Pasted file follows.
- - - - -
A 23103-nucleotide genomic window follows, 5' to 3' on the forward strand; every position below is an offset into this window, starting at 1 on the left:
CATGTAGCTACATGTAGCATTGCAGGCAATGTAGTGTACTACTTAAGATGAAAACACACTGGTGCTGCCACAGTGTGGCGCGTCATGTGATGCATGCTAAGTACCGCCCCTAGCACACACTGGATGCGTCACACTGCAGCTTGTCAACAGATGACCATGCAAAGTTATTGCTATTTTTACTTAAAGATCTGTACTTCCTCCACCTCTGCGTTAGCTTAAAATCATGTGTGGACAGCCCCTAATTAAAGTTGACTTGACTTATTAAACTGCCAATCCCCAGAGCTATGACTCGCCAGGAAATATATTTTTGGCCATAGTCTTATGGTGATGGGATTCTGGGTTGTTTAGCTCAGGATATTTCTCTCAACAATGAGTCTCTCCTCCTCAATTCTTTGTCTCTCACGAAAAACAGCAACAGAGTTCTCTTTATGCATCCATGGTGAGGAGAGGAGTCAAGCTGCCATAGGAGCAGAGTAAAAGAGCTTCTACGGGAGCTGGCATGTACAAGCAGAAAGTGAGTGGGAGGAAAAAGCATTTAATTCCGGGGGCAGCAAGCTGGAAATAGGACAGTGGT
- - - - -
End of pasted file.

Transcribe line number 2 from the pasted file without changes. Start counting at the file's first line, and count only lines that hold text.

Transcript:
CATGTAGCTACATGTAGCATTGCAGGCAATGTAGTGTACTACTTAAGATGAAAACACACTGGTGCTGCCACAGTGTGGCGCGTCATGTGATGCATGCTAAGTACCGCCCCTAGCACACACTGGATGCGTCACACTGCAGCTTGTCAACAGATGACCATGCAAAGTTATTGCTATTTTTACTTAAAGATCTGTACTTCCTCCACCTCTGCGTTAGCTTAAAATCATGTGTGGACAGCCCCTAATTAAAGTTGACTTGACTTATTAAACTGCCAATCCCCAGAGCTATGACTCGCCAGGAAATATATTTTTGGCCATAGTCTTATGGTGATGGGATTCTGGGTTGTTTAGCTCAGGATATTTCTCTCAACAATGAGTCTCTCCTCCTCAATTCTTTGTCTCTCACGAAAAACAGCAACAGAGTTCTCTTTATGCATCCATGGTGAGGAGAGGAGTCAAGCTGCCATAGGAGCAGAGTAAAAGAGCTTCTACGGGAGCTGGCATGTACAAGCAGAAAGTGAGTGGGAGGAAAAAGCATTTAATTCCGGGGGCAGCAAGCTGGAAATAGGACAGTGGT